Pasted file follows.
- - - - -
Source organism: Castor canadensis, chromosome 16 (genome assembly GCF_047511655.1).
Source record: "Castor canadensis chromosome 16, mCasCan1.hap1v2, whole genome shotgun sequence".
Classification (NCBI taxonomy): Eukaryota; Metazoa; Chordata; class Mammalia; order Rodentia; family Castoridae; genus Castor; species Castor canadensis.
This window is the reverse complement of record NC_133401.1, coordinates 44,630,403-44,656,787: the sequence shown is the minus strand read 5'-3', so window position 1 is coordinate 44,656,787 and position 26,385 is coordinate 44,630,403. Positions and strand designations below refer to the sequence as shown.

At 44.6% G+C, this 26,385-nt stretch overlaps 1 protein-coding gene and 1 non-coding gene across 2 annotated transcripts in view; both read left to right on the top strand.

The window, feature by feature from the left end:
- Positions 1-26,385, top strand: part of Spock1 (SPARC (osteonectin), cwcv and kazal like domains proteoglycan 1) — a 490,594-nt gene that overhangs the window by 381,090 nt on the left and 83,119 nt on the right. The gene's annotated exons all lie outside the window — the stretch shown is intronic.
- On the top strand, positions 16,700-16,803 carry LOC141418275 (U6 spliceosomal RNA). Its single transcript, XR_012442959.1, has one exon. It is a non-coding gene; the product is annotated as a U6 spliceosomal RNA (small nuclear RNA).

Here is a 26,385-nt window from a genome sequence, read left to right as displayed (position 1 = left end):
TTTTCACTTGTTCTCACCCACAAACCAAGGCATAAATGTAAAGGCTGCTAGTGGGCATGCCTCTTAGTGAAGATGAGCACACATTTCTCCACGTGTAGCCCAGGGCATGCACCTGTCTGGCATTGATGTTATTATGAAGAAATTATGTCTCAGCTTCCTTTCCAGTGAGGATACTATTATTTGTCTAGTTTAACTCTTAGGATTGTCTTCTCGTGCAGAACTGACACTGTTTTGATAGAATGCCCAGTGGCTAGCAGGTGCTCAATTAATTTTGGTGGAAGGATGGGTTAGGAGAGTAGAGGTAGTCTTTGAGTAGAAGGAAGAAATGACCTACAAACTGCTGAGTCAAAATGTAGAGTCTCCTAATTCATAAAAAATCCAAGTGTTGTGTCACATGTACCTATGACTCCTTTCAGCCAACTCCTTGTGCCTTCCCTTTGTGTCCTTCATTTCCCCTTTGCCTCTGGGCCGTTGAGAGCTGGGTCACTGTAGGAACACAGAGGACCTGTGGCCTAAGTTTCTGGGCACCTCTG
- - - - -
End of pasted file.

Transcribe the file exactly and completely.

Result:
Source organism: Castor canadensis, chromosome 16 (genome assembly GCF_047511655.1).
Source record: "Castor canadensis chromosome 16, mCasCan1.hap1v2, whole genome shotgun sequence".
Classification (NCBI taxonomy): Eukaryota; Metazoa; Chordata; class Mammalia; order Rodentia; family Castoridae; genus Castor; species Castor canadensis.
This window is the reverse complement of record NC_133401.1, coordinates 44,630,403-44,656,787: the sequence shown is the minus strand read 5'-3', so window position 1 is coordinate 44,656,787 and position 26,385 is coordinate 44,630,403. Positions and strand designations below refer to the sequence as shown.

At 44.6% G+C, this 26,385-nt stretch overlaps 1 protein-coding gene and 1 non-coding gene across 2 annotated transcripts in view; both read left to right on the top strand.

The window, feature by feature from the left end:
- Positions 1-26,385, top strand: part of Spock1 (SPARC (osteonectin), cwcv and kazal like domains proteoglycan 1) — a 490,594-nt gene that overhangs the window by 381,090 nt on the left and 83,119 nt on the right. The gene's annotated exons all lie outside the window — the stretch shown is intronic.
- On the top strand, positions 16,700-16,803 carry LOC141418275 (U6 spliceosomal RNA). Its single transcript, XR_012442959.1, has one exon. It is a non-coding gene; the product is annotated as a U6 spliceosomal RNA (small nuclear RNA).

Here is a 26,385-nt window from a genome sequence, read left to right as displayed (position 1 = left end):
TTTTCACTTGTTCTCACCCACAAACCAAGGCATAAATGTAAAGGCTGCTAGTGGGCATGCCTCTTAGTGAAGATGAGCACACATTTCTCCACGTGTAGCCCAGGGCATGCACCTGTCTGGCATTGATGTTATTATGAAGAAATTATGTCTCAGCTTCCTTTCCAGTGAGGATACTATTATTTGTCTAGTTTAACTCTTAGGATTGTCTTCTCGTGCAGAACTGACACTGTTTTGATAGAATGCCCAGTGGCTAGCAGGTGCTCAATTAATTTTGGTGGAAGGATGGGTTAGGAGAGTAGAGGTAGTCTTTGAGTAGAAGGAAGAAATGACCTACAAACTGCTGAGTCAAAATGTAGAGTCTCCTAATTCATAAAAAATCCAAGTGTTGTGTCACATGTACCTATGACTCCTTTCAGCCAACTCCTTGTGCCTTCCCTTTGTGTCCTTCATTTCCCCTTTGCCTCTGGGCCGTTGAGAGCTGGGTCACTGTAGGAACACAGAGGACCTGTGGCCTAAGTTTCTGGGCACCTCTG